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MONEY

WHAT IT IS
HOW IT WORKS

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 The Time Value of Money

If you could receive \$10,000 now or a year from now, other things equal no doubt you would choose to take the money now.  In other words, the value of money in hand is viewed as greater than the value of a claim on the same amount at some time in the future.  Why should that be so?

There are a number of reasons:  (1) A claim on the delivery of money in the future has a risk of default.  (2) Price inflation reduces the real value of money over time.  (3) Money in hand can be invested for a longer period.  Any of these explains why lenders normally demand a premium for the money they surrender.  The premium could be a one-time fee, or periodic payments.

One form of investment with periodic payments is an annuity. The annuitant pays a lump sum now to receive n payments at regular intervals over some period of time.  There is no return of principal.  The amount paid for the annuity should equal the present value of the periodic payments, which is determined by:

PV = A*(1-1/(1+i)^n)/i

where A = value of a single payment, i = assumed interest rate over the period of the payments.

A perpetuity is a bond that has no maturity and pays interest forever.  It is similar to an annuity but is marketable, so the owner can sell it any time.  Whoever owns the bond will receive periodic payments, A, for as long as he holds it.  In effect, n = infinity for a perpetuity.  As long i > 0, meaning the value of money held diminishes with time, the annuity equation above shows that the present value of a perpetuity is finite, and equal to:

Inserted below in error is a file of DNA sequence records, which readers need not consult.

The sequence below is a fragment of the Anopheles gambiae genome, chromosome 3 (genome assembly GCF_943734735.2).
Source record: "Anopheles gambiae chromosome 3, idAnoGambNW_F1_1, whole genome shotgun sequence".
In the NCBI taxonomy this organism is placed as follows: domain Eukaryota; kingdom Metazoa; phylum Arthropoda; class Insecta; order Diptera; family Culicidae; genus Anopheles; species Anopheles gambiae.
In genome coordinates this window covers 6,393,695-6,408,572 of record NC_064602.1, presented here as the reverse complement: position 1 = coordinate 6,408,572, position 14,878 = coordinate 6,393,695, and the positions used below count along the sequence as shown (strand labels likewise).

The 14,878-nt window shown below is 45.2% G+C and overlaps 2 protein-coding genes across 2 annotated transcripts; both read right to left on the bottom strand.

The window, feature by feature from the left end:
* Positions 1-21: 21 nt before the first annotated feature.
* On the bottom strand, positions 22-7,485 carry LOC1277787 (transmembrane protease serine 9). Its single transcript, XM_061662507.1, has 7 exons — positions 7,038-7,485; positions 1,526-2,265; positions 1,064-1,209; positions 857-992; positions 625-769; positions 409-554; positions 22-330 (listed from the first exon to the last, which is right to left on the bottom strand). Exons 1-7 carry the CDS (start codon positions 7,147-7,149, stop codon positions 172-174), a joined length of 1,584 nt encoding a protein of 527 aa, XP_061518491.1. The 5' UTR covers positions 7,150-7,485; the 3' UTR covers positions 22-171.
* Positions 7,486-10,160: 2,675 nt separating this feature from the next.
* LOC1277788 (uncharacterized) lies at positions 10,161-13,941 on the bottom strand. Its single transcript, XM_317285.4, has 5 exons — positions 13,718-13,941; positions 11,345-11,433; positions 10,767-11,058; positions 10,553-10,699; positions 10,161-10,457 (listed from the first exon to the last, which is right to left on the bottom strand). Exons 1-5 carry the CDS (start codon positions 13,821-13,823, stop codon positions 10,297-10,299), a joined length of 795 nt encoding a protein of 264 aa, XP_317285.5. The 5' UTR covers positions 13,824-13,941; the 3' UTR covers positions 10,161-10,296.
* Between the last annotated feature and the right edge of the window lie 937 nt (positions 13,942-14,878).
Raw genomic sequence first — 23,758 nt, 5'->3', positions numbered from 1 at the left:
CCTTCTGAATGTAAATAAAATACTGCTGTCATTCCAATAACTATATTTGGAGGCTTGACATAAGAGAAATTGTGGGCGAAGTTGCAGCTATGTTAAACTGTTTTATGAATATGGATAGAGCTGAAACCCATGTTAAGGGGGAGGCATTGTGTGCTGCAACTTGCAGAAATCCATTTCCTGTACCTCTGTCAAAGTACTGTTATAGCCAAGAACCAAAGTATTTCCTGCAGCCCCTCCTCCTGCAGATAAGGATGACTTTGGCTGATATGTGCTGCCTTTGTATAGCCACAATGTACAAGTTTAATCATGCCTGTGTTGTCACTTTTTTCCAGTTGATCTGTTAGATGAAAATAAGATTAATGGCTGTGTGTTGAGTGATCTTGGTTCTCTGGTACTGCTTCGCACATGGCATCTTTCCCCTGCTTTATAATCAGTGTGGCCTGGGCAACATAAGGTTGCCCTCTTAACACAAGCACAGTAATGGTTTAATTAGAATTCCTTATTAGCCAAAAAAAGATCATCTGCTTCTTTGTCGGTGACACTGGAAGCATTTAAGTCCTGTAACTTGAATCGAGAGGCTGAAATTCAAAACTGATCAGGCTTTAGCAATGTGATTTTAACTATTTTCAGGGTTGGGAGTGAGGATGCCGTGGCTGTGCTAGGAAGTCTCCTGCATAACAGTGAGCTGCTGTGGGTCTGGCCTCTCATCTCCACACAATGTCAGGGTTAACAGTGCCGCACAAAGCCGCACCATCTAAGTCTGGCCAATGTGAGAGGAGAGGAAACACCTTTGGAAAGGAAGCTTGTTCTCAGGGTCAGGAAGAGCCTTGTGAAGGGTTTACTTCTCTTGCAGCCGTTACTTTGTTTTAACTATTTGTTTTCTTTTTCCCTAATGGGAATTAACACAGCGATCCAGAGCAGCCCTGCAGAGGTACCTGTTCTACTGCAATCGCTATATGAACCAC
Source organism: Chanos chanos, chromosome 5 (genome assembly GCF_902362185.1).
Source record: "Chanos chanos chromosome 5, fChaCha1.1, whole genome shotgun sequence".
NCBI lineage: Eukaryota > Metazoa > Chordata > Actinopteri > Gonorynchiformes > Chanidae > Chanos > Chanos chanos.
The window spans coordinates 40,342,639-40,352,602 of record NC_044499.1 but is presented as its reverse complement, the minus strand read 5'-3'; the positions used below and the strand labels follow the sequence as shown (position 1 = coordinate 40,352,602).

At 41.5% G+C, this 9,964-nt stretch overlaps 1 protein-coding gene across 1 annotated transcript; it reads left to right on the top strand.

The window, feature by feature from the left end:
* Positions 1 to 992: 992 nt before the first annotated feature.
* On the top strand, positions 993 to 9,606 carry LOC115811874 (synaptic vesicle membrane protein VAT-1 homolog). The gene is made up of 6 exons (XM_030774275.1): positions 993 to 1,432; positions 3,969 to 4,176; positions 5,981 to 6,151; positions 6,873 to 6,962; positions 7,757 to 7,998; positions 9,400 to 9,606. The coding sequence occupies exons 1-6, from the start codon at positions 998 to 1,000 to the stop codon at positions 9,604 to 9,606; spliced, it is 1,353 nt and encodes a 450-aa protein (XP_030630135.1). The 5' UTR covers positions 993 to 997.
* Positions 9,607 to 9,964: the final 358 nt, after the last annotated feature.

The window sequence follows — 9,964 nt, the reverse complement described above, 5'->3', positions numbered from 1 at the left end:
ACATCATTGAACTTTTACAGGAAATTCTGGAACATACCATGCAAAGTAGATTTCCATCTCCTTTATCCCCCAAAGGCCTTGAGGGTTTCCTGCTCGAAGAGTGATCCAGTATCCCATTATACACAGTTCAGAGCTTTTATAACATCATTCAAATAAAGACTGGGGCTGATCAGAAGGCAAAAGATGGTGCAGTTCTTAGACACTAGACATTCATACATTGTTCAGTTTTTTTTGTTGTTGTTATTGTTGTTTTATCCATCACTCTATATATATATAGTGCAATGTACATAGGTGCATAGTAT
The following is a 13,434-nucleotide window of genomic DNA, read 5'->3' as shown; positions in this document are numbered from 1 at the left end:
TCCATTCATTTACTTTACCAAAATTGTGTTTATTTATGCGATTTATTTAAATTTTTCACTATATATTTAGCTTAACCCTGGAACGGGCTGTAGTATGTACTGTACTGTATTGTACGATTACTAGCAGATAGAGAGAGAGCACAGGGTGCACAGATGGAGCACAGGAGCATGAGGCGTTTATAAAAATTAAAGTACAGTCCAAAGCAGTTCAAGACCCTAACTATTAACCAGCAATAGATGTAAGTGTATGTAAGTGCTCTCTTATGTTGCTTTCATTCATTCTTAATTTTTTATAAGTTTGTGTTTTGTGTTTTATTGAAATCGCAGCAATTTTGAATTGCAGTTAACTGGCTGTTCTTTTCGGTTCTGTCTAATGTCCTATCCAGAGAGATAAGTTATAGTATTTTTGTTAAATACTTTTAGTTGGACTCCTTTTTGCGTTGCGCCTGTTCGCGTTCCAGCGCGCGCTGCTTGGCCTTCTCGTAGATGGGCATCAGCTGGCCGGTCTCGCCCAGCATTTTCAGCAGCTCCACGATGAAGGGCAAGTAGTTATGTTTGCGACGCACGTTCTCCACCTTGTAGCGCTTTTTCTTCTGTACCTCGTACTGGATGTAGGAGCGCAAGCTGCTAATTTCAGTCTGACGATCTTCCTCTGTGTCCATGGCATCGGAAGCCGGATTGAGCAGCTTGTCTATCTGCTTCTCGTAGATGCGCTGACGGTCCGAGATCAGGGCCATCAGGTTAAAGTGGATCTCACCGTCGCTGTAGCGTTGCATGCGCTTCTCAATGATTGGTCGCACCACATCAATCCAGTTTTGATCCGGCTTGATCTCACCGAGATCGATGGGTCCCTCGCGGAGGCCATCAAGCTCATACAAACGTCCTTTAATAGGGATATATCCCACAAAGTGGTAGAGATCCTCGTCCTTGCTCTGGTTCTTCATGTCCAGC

PV = A/i

A well-known example of a perpetuity is the British consol (short for consolidated annuities).  It was sold by the government in the mid-18th century to convert its outstanding issues of redeemable government bonds into a single bond.  Over the years the consol has gone through several modifications, and today pays 2.5% of its face value per year to the owner.  That is, a consol with a face value of 100 pounds pays 2.5 pounds per year.  Since the interest rate on long bonds is now about 5%, the market value of the British consol is currently only about one-half its face value.

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